Type

Journal Article

Authors

Douwe van Sinderen
Marco Ventura
Lokesh Joshi
Marian Kane
Michelle Kilcoyne
Mary O'Connell Motherway
Muireann Egan
Mary O'Connell Motherway

Subjects

Microbiology

Topics
bifidobacteria phenotype dna microarray data infant human milk human colon ecosystems carbohydrate medium mammalian gastrointestinal tract intestinal tract gene expression leloir pathway sialic acid genome analysis galactose o glycosylation bifidobacterium breve ucc2003 fucose probiotic bifidobacterium breve co culture oligosaccharides cultivation anaerobic bacteria

Cross-feeding by Bifidobacterium breve UCC2003 during co-cultivation with Bifidobacterium bifidum PRL2010 in a mucin-based medium. (2014)

Abstract Bifidobacteria constitute a specific group of commensal bacteria that commonly inhabit the mammalian gastrointestinal tract. Bifidobacterium breve UCC2003 was previously shown to utilize a variety of plant/diet/host-derived carbohydrates, including cellodextrin, starch and galactan, as well as the mucin and HMO-derived monosaccharide, sialic acid. In the current study, we investigated the ability of this strain to utilize parts of a host-derived source of carbohydrate, namely the mucin glycoprotein, when grown in co-culture with the mucin-degrading Bifidobacterium bifidum PRL2010. B. breve UCC2003 was shown to exhibit growth properties in a mucin-based medium, but only when grown in the presence of B. bifidum PRL2010, which is known to metabolize mucin. A combination of HPAEC-PAD and transcriptome analyses identified some of the possible monosaccharides and oligosaccharides which support this enhanced co-cultivation growth/viability phenotype. This study describes the potential existence of a gut commensal relationship between two bifidobacterial species. We demonstrate the in vitro ability of B. breve UCC2003 to cross-feed on sugars released by the mucin-degrading activity of B. bifidum PRL2010, thus advancing our knowledge on the metabolic adaptability which allows the former strain to colonize the (infant) gut by its extensive metabolic abilities to (co-)utilize available carbohydrate sources.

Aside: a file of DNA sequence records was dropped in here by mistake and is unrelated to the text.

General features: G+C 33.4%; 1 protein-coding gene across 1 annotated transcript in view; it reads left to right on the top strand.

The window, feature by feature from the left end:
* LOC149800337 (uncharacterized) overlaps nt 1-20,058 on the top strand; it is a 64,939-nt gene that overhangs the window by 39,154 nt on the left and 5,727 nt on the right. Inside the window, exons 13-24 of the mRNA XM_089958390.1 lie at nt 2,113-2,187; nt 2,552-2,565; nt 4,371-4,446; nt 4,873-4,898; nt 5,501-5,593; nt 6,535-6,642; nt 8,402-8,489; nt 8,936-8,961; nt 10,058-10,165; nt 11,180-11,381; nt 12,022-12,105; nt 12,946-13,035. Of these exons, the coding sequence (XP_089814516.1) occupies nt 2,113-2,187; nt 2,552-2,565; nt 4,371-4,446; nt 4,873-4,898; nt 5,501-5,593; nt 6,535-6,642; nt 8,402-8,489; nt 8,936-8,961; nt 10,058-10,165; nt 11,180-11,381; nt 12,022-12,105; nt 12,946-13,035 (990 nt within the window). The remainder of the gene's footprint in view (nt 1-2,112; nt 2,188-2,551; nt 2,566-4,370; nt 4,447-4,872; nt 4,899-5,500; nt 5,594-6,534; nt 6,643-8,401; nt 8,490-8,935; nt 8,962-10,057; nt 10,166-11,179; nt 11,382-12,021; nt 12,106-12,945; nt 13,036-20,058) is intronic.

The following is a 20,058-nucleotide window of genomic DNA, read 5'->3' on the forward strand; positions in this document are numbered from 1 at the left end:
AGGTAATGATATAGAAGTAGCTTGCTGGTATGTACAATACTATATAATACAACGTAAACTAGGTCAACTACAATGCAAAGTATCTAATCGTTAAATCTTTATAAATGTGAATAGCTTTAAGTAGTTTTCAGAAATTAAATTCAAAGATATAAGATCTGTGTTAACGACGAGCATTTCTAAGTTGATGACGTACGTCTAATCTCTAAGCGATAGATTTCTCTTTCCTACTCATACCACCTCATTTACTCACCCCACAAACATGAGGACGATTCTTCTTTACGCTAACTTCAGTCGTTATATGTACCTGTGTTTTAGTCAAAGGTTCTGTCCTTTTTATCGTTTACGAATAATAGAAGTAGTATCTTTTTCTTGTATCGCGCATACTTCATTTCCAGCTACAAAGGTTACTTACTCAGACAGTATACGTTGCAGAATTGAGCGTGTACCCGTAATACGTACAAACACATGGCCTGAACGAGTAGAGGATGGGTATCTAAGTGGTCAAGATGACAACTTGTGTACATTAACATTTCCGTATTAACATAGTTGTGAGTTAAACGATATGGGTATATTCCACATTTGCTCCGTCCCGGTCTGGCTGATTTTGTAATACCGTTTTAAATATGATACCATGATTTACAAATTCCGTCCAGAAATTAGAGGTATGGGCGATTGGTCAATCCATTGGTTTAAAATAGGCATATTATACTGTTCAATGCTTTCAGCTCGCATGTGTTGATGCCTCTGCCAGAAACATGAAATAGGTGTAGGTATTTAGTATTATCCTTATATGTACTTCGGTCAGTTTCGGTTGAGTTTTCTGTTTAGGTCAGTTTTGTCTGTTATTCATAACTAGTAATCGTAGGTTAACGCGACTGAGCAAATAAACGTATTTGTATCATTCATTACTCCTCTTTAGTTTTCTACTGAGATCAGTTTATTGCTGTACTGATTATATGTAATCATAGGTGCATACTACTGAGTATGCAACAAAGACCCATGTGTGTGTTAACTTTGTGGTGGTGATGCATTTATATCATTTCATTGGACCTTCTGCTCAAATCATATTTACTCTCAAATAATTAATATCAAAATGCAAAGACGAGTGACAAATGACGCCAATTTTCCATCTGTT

Collections Ireland -> University College Cork -> APC Microbiome Institute
Ireland -> University College Cork -> PubMed
Ireland -> University College Cork -> College of Science, Engineering and Food Science
Ireland -> University College Cork -> APC Microbiome Institute- Journal Articles
Ireland -> University College Cork -> Microbiology
Ireland -> University College Cork -> Research Institutes and Centres
Ireland -> University College Cork -> Microbiology - Journal Articles

Full list of authors on original publication

Douwe van Sinderen, Marco Ventura, Lokesh Joshi, Marian Kane, Michelle Kilcoyne, Mary O'Connell Motherway, Muireann Egan, Mary O'Connell Motherway

Experts in our system

1
Douwe van Sinderen
University College Cork
 
2
Marco Ventura
University College Cork
Total Publications: 31
 
3
Lokesh Joshi
National University of Ireland Galway
Total Publications: 32
 
4
Marian Kane
Teagasc
Total Publications: 17
 
5
Michelle Kilcoyne
National University of Ireland Galway
Total Publications: 17
 
6
Mary O'Connell Motherway
University College Cork
Total Publications: 18
 
7
Muireann Egan
University College Cork
Total Publications: 6
 
8
Mary O'Connell Motherway
University College Cork
Total Publications: 16